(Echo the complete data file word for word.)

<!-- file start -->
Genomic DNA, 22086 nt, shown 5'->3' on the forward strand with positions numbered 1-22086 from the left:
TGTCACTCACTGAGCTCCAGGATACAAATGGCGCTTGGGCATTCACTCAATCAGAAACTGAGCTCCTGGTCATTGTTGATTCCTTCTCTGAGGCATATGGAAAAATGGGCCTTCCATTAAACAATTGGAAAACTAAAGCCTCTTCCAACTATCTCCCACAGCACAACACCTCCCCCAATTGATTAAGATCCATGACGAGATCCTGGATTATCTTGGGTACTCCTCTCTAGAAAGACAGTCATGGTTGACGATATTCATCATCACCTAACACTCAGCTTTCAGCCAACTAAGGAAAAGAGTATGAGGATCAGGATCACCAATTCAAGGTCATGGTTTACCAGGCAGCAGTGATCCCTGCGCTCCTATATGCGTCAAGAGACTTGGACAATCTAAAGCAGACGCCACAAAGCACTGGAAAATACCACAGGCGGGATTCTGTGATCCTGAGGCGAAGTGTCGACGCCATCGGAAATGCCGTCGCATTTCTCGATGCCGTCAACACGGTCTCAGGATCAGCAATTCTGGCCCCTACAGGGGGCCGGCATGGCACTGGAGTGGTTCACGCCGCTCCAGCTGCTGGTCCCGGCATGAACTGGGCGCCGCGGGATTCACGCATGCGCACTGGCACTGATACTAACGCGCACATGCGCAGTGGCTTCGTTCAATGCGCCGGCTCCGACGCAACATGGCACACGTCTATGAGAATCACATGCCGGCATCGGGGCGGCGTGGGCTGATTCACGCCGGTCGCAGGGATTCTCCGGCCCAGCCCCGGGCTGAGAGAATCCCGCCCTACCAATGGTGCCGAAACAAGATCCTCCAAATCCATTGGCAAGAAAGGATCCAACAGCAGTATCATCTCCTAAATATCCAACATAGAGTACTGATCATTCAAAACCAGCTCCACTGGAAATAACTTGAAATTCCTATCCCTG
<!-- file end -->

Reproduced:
Genomic DNA, 22086 nt, shown 5'->3' on the forward strand with positions numbered 1-22086 from the left:
TGTCACTCACTGAGCTCCAGGATACAAATGGCGCTTGGGCATTCACTCAATCAGAAACTGAGCTCCTGGTCATTGTTGATTCCTTCTCTGAGGCATATGGAAAAATGGGCCTTCCATTAAACAATTGGAAAACTAAAGCCTCTTCCAACTATCTCCCACAGCACAACACCTCCCCCAATTGATTAAGATCCATGACGAGATCCTGGATTATCTTGGGTACTCCTCTCTAGAAAGACAGTCATGGTTGACGATATTCATCATCACCTAACACTCAGCTTTCAGCCAACTAAGGAAAAGAGTATGAGGATCAGGATCACCAATTCAAGGTCATGGTTTACCAGGCAGCAGTGATCCCTGCGCTCCTATATGCGTCAAGAGACTTGGACAATCTAAAGCAGACGCCACAAAGCACTGGAAAATACCACAGGCGGGATTCTGTGATCCTGAGGCGAAGTGTCGACGCCATCGGAAATGCCGTCGCATTTCTCGATGCCGTCAACACGGTCTCAGGATCAGCAATTCTGGCCCCTACAGGGGGCCGGCATGGCACTGGAGTGGTTCACGCCGCTCCAGCTGCTGGTCCCGGCATGAACTGGGCGCCGCGGGATTCACGCATGCGCACTGGCACTGATACTAACGCGCACATGCGCAGTGGCTTCGTTCAATGCGCCGGCTCCGACGCAACATGGCACACGTCTATGAGAATCACATGCCGGCATCGGGGCGGCGTGGGCTGATTCACGCCGGTCGCAGGGATTCTCCGGCCCAGCCCCGGGCTGAGAGAATCCCGCCCTACCAATGGTGCCGAAACAAGATCCTCCAAATCCATTGGCAAGAAAGGATCCAACAGCAGTATCATCTCCTAAATATCCAACATAGAGTACTGATCATTCAAAACCAGCTCCACTGGAAATAACTTGAAATTCCTATCCCTG